March 11, 2022
Meiosis in budding yeast is typically induced by starvation, with a signal roughly translated as “make spores quick because things are terrible right now.” When the outside food supply dries up, meiosis gets initiated in the nucleus of the yeast cell. If food is resupplied early enough, meiosis can pause and mitosis—a normal cell division—can be undergone instead, a process called “return to growth” (RTG). There’s a sharp point-of-no-return in mid-prometaphase, though, after which no amount of food will make cells go back to mitosis—they’ve committed to meiosis.
The components involved in this commitment to meiosis have been poorly understood. It was shown by several studies that the transcription factor Ndt80p is required at high levels to establish meiotic commitment by inducing middle meiosis genes. When levels of Ndt80p are low, in contrast, cells show a commitment defect in which they go back to mitosis even after initiating meiosis, leading to defective polyploid germ cells with multiple nuclei.
Gavade et al., in a study that just came out in Current Biology, discover six novel regulators of meiotic commitment. The authors first identified proteins whose overexpression reversed the commitment defects of a low-Ndt80 strain. The pool of potential regulators was narrowed by looking at mutants of the genes identified in the overexpression screen to see if decreased levels would cause commitment defects. They found BCY1 (involved in nutrient sensing), IME1 (a meiosis-specific kinase), CDC5 (Polo kinase, with related roles in mitosis), BMH1 and BMH2 (14-3-3- proteins involved in numerous types of signaling), and PES4 (an RNA-binding protein with an uncharacterized role in cell cycle control) to all have roles in meiotic commitment. The authors further showed that Bmh1p and Bmh2p are direct regulators of both Ndt80p and Cdc5p, the former by protein stability and the latter by protein activation.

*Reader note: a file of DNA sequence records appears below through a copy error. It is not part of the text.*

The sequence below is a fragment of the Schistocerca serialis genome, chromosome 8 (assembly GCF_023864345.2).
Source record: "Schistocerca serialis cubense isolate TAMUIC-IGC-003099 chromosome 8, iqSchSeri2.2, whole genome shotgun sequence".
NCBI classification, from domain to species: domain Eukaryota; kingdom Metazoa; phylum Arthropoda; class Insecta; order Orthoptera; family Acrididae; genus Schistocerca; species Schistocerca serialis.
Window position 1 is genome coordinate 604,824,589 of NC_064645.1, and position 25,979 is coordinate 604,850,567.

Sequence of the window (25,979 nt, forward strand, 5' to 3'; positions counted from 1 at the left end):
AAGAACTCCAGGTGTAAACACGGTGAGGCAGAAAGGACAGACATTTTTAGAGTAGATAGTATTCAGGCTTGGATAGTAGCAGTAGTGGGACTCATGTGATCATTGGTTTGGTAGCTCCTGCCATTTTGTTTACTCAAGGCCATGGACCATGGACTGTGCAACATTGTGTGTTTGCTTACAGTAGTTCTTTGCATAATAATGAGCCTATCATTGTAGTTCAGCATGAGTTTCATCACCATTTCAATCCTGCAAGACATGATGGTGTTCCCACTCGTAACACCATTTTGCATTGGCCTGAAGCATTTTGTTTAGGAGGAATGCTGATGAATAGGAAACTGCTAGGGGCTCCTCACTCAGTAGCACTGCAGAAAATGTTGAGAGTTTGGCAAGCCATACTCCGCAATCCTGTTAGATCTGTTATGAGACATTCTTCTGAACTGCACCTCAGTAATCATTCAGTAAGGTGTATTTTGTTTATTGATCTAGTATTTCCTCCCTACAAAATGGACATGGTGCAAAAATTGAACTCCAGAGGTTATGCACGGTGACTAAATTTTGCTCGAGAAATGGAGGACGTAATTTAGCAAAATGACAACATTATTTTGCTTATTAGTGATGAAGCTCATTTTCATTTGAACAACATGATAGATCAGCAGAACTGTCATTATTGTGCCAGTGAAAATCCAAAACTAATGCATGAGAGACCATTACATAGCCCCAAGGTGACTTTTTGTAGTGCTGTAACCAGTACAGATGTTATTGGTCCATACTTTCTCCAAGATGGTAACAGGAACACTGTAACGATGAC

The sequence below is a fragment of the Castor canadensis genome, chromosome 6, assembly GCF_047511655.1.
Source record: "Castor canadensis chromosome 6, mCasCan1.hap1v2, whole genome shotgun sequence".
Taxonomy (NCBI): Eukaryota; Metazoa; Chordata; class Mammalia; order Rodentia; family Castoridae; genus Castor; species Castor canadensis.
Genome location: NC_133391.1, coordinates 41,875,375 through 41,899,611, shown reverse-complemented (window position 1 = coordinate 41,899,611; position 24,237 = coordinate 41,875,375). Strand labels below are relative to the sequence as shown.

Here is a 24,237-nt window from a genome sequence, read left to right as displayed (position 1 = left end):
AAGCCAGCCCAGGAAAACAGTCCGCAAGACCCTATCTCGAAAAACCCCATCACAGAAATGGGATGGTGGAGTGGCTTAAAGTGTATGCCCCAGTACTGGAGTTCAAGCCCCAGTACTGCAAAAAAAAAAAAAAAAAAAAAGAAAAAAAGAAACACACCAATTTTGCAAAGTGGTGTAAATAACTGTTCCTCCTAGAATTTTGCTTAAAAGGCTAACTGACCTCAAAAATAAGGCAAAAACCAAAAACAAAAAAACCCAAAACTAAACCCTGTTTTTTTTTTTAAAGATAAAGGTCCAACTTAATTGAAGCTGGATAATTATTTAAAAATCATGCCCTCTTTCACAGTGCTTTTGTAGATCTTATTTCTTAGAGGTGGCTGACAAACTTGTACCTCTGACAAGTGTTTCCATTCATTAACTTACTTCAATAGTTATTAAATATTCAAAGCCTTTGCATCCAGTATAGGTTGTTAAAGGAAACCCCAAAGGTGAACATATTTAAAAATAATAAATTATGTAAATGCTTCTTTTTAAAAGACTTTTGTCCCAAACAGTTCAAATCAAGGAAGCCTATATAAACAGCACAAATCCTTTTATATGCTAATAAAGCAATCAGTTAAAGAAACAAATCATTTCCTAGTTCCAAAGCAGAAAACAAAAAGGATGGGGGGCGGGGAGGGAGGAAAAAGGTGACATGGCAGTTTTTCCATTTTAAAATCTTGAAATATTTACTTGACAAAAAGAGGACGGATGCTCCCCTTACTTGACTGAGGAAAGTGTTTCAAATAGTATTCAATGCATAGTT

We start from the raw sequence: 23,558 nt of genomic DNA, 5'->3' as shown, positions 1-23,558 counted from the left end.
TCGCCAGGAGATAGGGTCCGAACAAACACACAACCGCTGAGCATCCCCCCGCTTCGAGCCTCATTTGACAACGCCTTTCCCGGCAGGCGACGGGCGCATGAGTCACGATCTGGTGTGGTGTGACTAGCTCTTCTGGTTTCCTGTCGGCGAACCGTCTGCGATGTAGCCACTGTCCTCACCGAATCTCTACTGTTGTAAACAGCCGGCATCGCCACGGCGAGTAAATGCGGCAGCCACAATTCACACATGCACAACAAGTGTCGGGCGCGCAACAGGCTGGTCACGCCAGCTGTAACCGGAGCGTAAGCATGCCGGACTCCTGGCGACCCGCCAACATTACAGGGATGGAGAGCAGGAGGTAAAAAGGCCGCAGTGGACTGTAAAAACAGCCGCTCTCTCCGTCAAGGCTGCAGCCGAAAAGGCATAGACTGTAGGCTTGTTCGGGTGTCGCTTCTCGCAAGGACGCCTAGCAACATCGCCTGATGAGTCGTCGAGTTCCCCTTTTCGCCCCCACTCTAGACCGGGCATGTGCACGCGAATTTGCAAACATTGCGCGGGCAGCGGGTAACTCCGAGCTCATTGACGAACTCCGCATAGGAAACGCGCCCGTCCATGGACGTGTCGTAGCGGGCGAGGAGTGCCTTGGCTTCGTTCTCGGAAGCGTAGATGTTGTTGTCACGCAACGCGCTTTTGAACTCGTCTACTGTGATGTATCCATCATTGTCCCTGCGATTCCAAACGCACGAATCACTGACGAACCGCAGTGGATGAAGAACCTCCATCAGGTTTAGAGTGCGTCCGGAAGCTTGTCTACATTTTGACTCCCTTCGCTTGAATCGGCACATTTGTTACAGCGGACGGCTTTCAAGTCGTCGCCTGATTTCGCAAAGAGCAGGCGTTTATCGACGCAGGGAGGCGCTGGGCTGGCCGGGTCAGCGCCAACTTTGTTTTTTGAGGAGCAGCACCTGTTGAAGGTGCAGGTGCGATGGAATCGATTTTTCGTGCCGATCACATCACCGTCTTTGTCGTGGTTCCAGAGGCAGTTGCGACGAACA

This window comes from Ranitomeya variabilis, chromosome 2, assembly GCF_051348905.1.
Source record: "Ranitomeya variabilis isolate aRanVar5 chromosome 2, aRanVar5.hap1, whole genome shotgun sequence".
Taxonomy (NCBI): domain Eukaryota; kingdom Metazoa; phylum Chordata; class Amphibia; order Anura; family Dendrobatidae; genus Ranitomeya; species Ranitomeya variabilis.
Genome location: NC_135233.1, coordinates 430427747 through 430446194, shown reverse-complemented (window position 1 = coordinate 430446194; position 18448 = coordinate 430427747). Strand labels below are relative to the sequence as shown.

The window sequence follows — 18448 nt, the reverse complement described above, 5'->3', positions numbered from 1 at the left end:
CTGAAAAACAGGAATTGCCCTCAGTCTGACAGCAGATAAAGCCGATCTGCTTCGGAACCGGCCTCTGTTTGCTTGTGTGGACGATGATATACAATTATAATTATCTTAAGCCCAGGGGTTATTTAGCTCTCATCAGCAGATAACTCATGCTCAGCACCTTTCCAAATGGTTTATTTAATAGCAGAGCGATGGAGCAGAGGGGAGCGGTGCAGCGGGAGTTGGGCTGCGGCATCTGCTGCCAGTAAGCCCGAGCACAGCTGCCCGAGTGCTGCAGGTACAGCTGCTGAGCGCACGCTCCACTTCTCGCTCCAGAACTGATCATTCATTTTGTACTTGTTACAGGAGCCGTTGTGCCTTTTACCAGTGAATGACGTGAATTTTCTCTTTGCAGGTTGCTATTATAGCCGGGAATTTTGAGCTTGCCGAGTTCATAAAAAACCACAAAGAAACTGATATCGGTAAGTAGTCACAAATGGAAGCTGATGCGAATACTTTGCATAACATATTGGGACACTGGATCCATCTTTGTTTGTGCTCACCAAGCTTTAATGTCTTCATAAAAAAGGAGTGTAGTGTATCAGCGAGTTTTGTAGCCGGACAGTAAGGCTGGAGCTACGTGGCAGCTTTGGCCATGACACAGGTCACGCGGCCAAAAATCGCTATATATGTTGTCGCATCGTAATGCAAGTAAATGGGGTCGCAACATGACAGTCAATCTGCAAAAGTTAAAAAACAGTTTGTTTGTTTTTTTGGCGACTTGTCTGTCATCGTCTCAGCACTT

This intriguing study is an excellent example of how complex processes—such as the effect of food on sexual reproduction—can be teased apart in yeast. A relatively simple screen was able to identify proteins not formerly known to have a role in meiotic commitment, and it will be exciting to see if these proteins have orthologs in mammals that play related roles.
Categories: Research Spotlight